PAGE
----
The Yomiuri Shinbun Online has an editorial about the state of sake in 2020.

The editor opens by reflecting that sake is produced all over Japan, with each region having its own aroma and flavour for drinkers to enjoy. This rich and distinctive Japanese cultural heritage should be shared with the world.

The Liberal Democratic Party (LDP) and Komeito (NKP) relaxed regulations in order to approve licensing of new breweries producing sake for export only as part of a package of tax reforms in FY2020. The government will amend the Liquor Tax Law to allow brewing of even small quantities of sake so long as it is for export.

The domestic market for sake remains depressed, so no new brewing licenses are issued in order to adjust supply and demand. However, sake is becoming more popular overseas and this has led to venture companies among others asking to enter the market.

If this relaxation of regulations allows brewers to produce original sake and create new sales routes, it could provide a massive stimulus for increased exports.

Sake exports first reached JPY 20 billion in 2018, boosted by the popularity of Japanese food. The quantity exported was around 26,000 kilolitres, a 60% increase on the amount exported just five years earlier.

However, we cannot yet say that sake has been widely accepted overseas, such as being seen as a variant of white wine.

Japan is blessed with prime conditions for growing rice and excellent natural water sources, alongside a long tradition of sake brewing. Kuramoto all over the country have vastly improved quality while protecting the traditional flavour of their product.

There’s no question that acceptance of sake would be greatly enhanced by people who can communicate its history and appeal, like a sommelier does for wine.

The government has published a proposal for labelling sake for export. It includes not only flavour and origin, but also suggested drinking temperature and food pairings. They must be applauded for aiming to help overseas consumers understand what they’re buying.

The EU-Japan Economic Partnership Agreement (EPA) specifies that origin must be correctly shown for products such as wine and sake. This is a vital step to stop imitation products and protect brand value.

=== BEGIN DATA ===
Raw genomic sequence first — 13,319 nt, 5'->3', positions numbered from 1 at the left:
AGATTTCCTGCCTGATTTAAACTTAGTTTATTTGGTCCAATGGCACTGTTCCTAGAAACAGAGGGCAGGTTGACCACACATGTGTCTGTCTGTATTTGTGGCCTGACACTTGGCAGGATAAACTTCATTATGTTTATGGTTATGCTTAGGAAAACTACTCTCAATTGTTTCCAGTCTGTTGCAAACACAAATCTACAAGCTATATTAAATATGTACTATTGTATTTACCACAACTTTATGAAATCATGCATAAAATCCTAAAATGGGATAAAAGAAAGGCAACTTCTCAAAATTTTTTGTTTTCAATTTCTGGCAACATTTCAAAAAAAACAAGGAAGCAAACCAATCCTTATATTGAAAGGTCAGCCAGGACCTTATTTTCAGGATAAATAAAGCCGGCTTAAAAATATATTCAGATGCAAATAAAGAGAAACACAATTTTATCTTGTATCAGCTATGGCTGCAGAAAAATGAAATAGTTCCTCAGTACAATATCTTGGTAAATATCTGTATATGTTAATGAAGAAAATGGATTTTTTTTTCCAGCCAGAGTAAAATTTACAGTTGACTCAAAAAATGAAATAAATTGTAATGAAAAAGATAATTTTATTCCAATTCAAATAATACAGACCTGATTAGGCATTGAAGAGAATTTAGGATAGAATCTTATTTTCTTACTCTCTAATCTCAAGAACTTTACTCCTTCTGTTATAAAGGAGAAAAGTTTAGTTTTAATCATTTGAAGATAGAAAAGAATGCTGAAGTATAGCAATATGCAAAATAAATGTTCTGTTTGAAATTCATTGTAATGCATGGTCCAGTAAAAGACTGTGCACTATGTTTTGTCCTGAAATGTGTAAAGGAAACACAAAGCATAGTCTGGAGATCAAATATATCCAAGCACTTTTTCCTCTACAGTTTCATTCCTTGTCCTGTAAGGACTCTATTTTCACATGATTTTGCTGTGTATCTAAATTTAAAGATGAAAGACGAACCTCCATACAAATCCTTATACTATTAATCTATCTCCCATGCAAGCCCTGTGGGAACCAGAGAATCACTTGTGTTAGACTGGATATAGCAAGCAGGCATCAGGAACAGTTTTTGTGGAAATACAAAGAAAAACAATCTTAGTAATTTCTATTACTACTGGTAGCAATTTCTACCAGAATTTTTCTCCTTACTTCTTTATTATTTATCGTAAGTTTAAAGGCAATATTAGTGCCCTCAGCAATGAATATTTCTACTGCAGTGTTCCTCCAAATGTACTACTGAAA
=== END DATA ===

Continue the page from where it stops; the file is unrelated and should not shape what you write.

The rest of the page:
Sake exports are also expected to draw in new tourists from overseas. Thought should be put into planning sake brewery tours and other ways to allow foreigner visitors to enjoy the charms of sake.

One point of concern is the fact that Japanese people themselves are turning away from sake. Young people in particular are no longer drinking it.

Niigata University has set up a Sakeology Center, which offers lectures on topics such as the culture of entertainment districts and luxury dining, and the theory of sake tasting. This is interesting as an attempt to rekindle an understanding of the value of sake.

Many readers will visit their home towns over the year end and New Year period. Why not enjoy some local sake with friends and family when you do, the editor suggests.


Not much new here (at least not if you’ve been following these posts) but interesting to see sake making an editorial in a major Japanese daily newspaper. Also a bit disappointing that the editor seems unaware of the many and varied sake educator certifications (SSI, WSET, CSP/ASP, SSA, JSS Academy, etc.) which indicates they may not be that well known.


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The translations/summaries of Japanese language news articles and other content provided on this site are part of a personal project to increase the amount of information about Japanese sake available in English.

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